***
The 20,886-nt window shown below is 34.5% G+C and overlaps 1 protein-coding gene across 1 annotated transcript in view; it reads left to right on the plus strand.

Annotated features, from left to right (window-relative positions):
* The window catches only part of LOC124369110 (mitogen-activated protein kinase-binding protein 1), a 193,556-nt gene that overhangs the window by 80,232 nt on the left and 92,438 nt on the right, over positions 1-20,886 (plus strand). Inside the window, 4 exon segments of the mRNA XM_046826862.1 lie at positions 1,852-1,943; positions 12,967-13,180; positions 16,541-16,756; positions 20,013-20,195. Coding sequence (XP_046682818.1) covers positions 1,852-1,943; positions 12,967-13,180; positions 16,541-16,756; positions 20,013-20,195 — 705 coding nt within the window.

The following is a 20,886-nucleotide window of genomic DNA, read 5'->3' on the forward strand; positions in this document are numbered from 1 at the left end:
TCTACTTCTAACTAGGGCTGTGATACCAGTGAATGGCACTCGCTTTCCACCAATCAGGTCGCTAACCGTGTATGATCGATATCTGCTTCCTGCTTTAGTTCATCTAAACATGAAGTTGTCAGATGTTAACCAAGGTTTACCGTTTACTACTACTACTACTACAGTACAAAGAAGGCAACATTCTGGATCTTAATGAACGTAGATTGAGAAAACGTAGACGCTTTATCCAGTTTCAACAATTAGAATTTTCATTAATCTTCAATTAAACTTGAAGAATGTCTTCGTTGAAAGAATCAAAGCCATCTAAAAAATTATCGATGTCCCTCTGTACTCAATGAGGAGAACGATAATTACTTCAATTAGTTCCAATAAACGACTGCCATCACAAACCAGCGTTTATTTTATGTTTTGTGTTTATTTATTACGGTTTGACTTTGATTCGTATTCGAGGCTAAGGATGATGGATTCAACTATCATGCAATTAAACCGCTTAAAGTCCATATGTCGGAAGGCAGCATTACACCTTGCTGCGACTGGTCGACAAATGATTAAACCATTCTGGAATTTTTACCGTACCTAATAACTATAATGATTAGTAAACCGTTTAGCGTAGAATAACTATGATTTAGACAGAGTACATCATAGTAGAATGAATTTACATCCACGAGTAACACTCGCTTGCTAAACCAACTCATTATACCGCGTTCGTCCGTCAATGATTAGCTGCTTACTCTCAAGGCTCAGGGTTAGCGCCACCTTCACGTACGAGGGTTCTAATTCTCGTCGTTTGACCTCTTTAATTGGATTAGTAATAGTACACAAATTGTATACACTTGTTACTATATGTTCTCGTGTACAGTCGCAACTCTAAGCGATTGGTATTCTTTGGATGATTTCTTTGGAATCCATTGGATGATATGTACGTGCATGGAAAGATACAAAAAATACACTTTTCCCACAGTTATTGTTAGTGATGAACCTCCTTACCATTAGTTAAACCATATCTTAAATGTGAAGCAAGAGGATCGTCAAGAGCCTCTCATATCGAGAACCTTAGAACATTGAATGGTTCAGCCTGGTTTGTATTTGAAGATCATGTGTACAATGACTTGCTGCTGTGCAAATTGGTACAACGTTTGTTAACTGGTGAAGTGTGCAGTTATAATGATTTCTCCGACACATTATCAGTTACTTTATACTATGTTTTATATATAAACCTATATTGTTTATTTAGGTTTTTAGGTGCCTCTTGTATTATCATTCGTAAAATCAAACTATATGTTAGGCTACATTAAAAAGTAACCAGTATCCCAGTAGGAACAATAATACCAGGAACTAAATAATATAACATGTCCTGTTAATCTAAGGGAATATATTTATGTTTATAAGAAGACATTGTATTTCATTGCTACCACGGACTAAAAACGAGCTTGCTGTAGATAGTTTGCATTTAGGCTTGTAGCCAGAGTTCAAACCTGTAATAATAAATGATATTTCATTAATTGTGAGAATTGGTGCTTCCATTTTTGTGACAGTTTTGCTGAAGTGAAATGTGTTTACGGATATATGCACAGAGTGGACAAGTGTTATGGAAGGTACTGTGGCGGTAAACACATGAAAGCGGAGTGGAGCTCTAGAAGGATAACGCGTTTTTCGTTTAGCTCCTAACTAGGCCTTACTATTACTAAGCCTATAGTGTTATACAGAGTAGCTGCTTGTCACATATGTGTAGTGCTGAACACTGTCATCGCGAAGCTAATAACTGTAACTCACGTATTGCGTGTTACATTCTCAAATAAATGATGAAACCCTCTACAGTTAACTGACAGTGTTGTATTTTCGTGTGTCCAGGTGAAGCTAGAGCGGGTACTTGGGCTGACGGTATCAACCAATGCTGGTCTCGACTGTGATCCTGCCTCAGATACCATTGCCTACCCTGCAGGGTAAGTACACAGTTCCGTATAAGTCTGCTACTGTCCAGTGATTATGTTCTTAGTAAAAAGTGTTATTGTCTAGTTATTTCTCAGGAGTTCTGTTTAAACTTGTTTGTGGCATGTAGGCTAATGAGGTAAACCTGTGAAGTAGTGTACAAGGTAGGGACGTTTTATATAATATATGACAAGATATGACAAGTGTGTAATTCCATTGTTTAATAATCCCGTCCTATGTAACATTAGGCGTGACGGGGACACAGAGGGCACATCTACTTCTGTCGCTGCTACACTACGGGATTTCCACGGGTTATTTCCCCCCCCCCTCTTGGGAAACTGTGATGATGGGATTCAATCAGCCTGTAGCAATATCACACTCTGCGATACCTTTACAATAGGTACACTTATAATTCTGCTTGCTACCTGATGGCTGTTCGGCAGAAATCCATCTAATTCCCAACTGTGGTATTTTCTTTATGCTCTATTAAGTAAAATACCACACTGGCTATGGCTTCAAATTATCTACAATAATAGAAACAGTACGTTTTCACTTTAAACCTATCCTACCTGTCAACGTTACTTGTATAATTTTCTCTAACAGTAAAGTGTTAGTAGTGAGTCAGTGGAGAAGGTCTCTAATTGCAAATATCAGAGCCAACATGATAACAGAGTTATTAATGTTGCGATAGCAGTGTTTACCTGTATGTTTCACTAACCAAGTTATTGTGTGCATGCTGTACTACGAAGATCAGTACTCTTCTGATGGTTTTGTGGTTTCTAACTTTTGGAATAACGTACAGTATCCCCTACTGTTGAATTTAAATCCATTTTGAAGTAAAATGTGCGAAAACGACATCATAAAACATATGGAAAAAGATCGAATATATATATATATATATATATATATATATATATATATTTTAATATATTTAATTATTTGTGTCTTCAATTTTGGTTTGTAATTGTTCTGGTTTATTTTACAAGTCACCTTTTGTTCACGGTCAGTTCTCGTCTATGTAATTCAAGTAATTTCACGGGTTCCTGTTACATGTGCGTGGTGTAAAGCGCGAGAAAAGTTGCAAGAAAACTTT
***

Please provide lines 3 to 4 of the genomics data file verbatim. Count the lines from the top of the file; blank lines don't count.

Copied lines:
* The window catches only part of LOC124369110 (mitogen-activated protein kinase-binding protein 1), a 193,556-nt gene that overhangs the window by 80,232 nt on the left and 92,438 nt on the right, over positions 1-20,886 (plus strand). Inside the window, 4 exon segments of the mRNA XM_046826862.1 lie at positions 1,852-1,943; positions 12,967-13,180; positions 16,541-16,756; positions 20,013-20,195. Coding sequence (XP_046682818.1) covers positions 1,852-1,943; positions 12,967-13,180; positions 16,541-16,756; positions 20,013-20,195 — 705 coding nt within the window.

The following is a 20,886-nucleotide window of genomic DNA, read 5'->3' on the forward strand; positions in this document are numbered from 1 at the left end: